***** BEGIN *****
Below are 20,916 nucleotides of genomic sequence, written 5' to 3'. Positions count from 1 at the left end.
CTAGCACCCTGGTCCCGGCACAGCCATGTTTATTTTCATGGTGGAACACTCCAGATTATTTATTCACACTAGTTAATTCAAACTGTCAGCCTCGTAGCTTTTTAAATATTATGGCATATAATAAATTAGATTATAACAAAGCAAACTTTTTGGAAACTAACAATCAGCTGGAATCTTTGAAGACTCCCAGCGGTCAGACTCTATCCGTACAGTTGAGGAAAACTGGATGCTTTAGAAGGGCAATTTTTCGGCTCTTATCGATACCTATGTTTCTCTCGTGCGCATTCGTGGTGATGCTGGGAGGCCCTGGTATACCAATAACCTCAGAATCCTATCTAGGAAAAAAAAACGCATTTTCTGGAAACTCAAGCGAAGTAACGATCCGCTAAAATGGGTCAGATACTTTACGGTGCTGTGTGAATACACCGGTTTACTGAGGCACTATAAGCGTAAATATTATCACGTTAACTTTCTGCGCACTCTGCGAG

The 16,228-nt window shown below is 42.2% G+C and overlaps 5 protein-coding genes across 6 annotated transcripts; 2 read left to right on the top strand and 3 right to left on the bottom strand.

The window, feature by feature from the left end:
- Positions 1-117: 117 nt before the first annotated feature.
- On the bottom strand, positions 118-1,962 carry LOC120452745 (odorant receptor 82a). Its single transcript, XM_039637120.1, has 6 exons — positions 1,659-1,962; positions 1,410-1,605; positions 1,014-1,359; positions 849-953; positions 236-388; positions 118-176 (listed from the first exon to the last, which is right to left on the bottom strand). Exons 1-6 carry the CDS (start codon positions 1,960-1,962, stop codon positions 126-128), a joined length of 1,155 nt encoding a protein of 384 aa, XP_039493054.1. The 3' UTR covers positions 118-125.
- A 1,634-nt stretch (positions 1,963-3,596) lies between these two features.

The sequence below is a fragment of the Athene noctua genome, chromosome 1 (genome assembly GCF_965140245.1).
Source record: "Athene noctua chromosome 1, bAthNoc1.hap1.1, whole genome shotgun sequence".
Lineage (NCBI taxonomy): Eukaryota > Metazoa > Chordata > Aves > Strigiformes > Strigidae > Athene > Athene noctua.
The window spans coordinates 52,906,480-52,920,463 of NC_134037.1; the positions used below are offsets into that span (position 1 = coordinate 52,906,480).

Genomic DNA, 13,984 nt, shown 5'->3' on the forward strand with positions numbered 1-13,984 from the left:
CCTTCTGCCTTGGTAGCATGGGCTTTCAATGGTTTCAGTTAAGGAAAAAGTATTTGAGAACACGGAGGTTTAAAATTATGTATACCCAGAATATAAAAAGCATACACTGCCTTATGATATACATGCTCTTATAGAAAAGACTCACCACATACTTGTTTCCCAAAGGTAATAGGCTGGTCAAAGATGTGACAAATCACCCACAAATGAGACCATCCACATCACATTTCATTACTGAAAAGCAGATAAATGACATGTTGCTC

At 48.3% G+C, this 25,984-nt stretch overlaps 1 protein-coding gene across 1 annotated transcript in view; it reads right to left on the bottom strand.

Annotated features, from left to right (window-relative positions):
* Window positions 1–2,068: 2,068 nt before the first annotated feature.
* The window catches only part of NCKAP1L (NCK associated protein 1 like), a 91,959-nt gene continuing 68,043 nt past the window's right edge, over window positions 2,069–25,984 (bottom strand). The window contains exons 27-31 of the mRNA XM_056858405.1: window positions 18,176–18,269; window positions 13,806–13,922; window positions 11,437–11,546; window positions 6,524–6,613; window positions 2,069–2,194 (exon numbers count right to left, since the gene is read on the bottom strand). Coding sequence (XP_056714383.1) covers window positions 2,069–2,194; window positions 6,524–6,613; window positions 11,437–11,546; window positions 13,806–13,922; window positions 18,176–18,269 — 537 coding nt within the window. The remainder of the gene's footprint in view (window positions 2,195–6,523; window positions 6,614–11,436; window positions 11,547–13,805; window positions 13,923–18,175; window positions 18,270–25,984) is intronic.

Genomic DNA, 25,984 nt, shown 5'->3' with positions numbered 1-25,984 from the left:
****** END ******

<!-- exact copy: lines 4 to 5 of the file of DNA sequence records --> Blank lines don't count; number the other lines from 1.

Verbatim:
The window, feature by feature from the left end:
- Positions 1-117: 117 nt before the first annotated feature.